For those not in the admittedly niche Digimon Adventure fandom, August 1 is Odaiba Memorial Day. It’s the day the bulk of the action occurred in the first series of Digimon Adventure, and an excuse for the now-adults who grew up with it to indulge in the nostalgia of Netflix marathons, art, and old favorite fanfiction. It’s not something I necessarily participate in. I never really stop revisiting old favorites, so a fan-created holiday, while fun, doesn’t actually affect my engagement with it. I have all the movies worth watching saved on a decrepit external hard drive, the first series on DVD, and all the seasons I care about saved in my Netflix queue for when I care to blind myself attempting to read the awful yellow subtitles.
Digimon was an important thing for me. It was the first time I truly loved a story, and shared that love with others. It represents the best years of my childhood, and the first time in years that I could depend on a group of honest-to-goodness friends without questioning whether they wanted me there. It was the first time I adored a story so much that I tried to continue it myself, imagining alternate endings and scrawling fiction in my school notebooks. We would have entire sleepovers dedicated to writing ourselves into it, imagining characters and assigning ourselves crests and creating partners. It was the dream of being chosen for something greater, and impossibly, feeling as though we already had been.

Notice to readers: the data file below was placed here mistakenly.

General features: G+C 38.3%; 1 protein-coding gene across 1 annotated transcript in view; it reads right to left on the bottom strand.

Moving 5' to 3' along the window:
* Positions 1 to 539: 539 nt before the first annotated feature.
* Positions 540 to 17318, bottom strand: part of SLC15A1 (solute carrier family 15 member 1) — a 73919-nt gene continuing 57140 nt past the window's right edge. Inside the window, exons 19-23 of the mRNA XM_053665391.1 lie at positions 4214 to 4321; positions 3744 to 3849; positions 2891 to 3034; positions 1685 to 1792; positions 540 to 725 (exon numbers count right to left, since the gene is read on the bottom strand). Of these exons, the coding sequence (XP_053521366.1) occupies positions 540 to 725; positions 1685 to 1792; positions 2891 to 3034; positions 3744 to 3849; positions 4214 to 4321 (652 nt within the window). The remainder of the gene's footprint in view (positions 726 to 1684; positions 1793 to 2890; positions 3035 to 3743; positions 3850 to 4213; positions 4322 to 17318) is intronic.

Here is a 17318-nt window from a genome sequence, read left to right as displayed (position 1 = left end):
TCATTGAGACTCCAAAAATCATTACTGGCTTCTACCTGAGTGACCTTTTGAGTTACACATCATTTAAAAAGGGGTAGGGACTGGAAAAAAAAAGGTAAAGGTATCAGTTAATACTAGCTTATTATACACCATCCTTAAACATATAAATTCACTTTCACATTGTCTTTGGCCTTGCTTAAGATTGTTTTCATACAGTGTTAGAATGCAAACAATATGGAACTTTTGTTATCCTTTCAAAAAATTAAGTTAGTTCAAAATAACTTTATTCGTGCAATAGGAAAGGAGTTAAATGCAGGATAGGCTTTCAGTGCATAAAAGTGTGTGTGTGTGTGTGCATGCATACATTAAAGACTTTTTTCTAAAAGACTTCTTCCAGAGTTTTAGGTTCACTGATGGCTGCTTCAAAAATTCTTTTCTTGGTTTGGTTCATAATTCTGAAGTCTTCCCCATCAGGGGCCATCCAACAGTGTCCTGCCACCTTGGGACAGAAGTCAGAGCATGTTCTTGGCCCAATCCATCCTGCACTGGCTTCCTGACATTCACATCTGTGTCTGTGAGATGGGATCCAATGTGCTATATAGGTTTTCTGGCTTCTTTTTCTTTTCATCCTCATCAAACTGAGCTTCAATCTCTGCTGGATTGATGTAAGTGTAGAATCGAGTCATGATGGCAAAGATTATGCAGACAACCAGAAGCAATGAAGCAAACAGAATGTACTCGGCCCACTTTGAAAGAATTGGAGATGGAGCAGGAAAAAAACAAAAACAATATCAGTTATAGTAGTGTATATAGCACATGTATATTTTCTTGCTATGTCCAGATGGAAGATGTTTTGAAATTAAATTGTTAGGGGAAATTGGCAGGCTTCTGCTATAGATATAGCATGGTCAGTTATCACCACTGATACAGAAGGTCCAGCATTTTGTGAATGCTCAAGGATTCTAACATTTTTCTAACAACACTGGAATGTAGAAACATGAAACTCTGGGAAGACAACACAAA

A lot of people my age credit Harry Potter as being the story that made them love stories, that made them engage with novels for the first time and try to create their own. And I identify with that sentiment. I grew up with Harry too, after all. Harry and I were eleven years old together. We became adults together. But it was Digimon that taught me that my ceaseless and wholly impractical love for a ridiculous fantasy was shared by others, and that it could bring people together in ways that middle school social politics could never touch.
This Odaiba Memorial Day marked the 15th anniversary of the first series release, and at a formal event in Odaiba (which I could not attend because the world is unfair and Tokyo is a 15-hour flight away from Philadelphia) the powers that be announced its return. Unlike the new Sailor Moon reboot, however, it’s a sequel. New stories with the same characters we still adore, who are a little bit older with a little more experience, but still engaged with the world that we all used to dream about. Their childhood experiences changed them, and are still relevant.
The thing about nostalgia is that it’s important. It shows that the experiences we had as children, our loves, our successes and our failures, still inform who we are, even decades later. Even having grown past the show’s original target audience, I still feel a part of it. Like millions of Potterheads across the world will love Hogwarts until they die. And I think about it every time I write, I think about it. I think about the years of my adolescence spent loving fiction so much I wished I could disappear inside of it forever, wanting that Hogwarts letter to come, wanting my Digivice to fall at my feet and take me to a secret world that I had to save, where no adults could follow, and which was important in huge, world-shaking ways that nobody could deny, and where I had a best friend waiting for me.
It’s nostalgia that reminds me of the fun in stories, of my duty as a writer to sweep a reader up into that world, to help them disappear, and give them a place to return when adult responsibility is too much to bear. It reminds me that, for all I want to create Great Literature Of Merit and be reviewed and criticized and adored, that none of that is important. That storytelling, at its heart, is communicative and enduring because, above all, it entertains.